After a week's engagement in Los Angeles in late 1941 to qualify for the Academy Awards®, Ball of Fire opened at the Radio City Music Hall in New York.

When Goldwyn had first bought the story from Wilder, he had promised him a $2,500 bonus if the film were ever made. Once Ball of Fire became a hit, Wilder called Goldwyn to ask for the bonus. At first Goldwyn denied having promised him the money. After all, there was nothing about it in Wilder's contract. As Wilder got more and more angry with Goldwyn, the producer finally relented and told him he could come by and pick up his check...for $1,500. Although Wilder and Goldwyn became friends in later years, they never worked together again.

FAMOUS QUOTES FROM BALL OF FIRE (1941)

"Once upon a time - in 1941 to be exact - there lived in a great, tall forest - called New York - eight men who were writing an encyclopedia. They were so wise they knew everything. The depth of the oceans, and what makes a glowworm glow, and what tune Nero fiddled while Rome was burning. But there was one thing about which they new very little - as we shall see..." -Opening title to Ball of Fire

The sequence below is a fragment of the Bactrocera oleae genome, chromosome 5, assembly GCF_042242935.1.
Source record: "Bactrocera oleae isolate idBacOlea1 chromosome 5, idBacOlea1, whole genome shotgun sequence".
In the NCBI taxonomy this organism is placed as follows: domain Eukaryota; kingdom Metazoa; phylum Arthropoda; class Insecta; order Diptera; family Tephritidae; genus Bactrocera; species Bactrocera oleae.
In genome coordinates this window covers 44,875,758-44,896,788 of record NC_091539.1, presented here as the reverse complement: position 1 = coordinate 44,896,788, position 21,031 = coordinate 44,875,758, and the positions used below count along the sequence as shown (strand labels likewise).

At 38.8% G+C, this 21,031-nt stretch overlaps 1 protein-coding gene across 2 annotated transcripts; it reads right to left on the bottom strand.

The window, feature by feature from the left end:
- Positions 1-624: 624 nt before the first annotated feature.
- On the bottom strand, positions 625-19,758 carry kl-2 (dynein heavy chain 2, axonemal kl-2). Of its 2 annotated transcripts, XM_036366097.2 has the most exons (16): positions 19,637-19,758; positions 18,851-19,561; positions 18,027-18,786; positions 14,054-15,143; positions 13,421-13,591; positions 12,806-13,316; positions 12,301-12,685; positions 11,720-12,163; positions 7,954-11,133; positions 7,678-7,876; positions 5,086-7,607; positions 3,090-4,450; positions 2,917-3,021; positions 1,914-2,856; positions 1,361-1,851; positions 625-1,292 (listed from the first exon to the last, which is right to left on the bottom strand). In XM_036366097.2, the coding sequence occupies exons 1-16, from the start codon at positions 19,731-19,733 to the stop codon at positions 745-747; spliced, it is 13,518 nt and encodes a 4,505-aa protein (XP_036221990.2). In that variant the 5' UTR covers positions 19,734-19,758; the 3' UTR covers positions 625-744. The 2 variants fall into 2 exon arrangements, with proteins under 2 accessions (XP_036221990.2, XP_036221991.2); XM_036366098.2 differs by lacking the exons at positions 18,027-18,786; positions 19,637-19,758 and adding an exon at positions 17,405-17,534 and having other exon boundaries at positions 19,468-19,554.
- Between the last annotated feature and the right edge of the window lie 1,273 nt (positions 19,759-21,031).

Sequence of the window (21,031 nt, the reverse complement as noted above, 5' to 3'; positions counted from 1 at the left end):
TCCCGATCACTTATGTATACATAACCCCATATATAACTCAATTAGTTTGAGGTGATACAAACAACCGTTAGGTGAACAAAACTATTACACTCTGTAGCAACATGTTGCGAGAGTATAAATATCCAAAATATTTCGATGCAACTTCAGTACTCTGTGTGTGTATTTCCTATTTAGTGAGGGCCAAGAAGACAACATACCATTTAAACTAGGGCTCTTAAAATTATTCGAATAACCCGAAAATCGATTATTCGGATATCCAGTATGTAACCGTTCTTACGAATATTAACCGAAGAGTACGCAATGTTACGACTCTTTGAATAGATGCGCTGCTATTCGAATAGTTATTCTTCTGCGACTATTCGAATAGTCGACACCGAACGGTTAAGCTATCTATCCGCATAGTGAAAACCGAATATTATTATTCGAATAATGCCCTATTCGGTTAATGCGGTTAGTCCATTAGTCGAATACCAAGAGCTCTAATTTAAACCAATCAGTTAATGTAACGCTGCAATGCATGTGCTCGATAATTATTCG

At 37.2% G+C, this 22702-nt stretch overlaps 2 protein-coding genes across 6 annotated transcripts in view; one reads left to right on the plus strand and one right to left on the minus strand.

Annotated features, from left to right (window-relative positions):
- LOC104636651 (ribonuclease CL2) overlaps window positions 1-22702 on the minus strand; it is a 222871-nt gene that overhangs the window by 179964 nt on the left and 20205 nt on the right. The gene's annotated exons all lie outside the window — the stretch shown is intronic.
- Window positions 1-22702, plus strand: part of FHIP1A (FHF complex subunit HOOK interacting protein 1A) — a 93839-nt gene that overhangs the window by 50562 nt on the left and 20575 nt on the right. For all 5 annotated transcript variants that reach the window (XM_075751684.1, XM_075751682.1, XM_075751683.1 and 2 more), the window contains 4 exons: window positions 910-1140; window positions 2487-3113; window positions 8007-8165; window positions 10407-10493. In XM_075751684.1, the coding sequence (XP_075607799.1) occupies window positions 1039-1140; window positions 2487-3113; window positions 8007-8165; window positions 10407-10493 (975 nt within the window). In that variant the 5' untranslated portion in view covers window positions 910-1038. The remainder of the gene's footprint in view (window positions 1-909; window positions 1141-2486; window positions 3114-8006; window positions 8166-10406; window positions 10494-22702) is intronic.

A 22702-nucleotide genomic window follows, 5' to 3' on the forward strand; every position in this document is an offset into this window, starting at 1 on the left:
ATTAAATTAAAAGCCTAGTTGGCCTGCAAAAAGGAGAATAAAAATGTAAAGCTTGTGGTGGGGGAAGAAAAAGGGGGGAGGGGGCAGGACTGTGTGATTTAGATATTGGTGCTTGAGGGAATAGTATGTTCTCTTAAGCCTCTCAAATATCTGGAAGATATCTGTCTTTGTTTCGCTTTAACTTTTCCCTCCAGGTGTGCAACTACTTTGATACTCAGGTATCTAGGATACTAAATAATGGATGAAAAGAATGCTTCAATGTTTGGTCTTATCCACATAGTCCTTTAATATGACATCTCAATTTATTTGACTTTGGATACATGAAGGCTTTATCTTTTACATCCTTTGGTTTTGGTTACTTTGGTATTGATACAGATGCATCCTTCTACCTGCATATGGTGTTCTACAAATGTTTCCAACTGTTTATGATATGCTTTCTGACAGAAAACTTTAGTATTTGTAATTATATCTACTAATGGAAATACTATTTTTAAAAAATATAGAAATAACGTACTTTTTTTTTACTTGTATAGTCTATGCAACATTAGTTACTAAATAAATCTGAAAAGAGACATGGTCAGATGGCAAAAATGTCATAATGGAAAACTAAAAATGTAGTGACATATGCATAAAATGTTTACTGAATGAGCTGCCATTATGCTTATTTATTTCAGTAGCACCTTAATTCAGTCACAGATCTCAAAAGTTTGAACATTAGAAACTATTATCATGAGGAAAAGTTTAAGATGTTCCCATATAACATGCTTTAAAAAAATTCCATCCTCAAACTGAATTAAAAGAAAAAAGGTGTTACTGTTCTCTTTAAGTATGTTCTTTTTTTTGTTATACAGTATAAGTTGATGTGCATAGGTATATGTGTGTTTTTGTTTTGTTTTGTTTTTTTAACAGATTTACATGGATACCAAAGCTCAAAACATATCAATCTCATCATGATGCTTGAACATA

"You see, the word 'puss' means face, as for instance 'sourpuss.'...'Sugarpuss' implies a certain sweetness in her appearance." -- Gary Cooper, as Bertram Potts, explains to his fellow professors the nickname given Barbara Stanwyck, as Sugarpuss O'Shea

"Well, I got thinking it over, and pooh, I said to myself, who am I to give science the brush?" -- Stanwyck, as Sugarpuss O'Shea, explaining her reasons for helping Cooper, as Bertram Potts

"That is the kind of woman that makes whole civilizations topple," -- Kathleen Howard, as Miss Bragg, describing Stanwyck, as Sugarpuss

"Do you know what this means -- 'I'll get you on the Ameche?''
"No." "'Course you don't. An Ameche is the telephone, on account of he invented it."
"Oh, no, he didn't."
"Like, you know, in the movies." -- Stanwyck, teaching Cooper, as Potts, about slang

"Make no mistake, I shall regret the absence of your keen mind; unfortunately, it is inseparable from an extremely disturbing body." -- Cooper, trying to give Stanwyck the kiss off

"I'm gonna show you what yum-yum is. Here's yum. Here's the other yum. And here's yum-yum." -- Stanwyck, teaching Cooper how to kiss

"Would you 'yum' me just once more?" -Cooper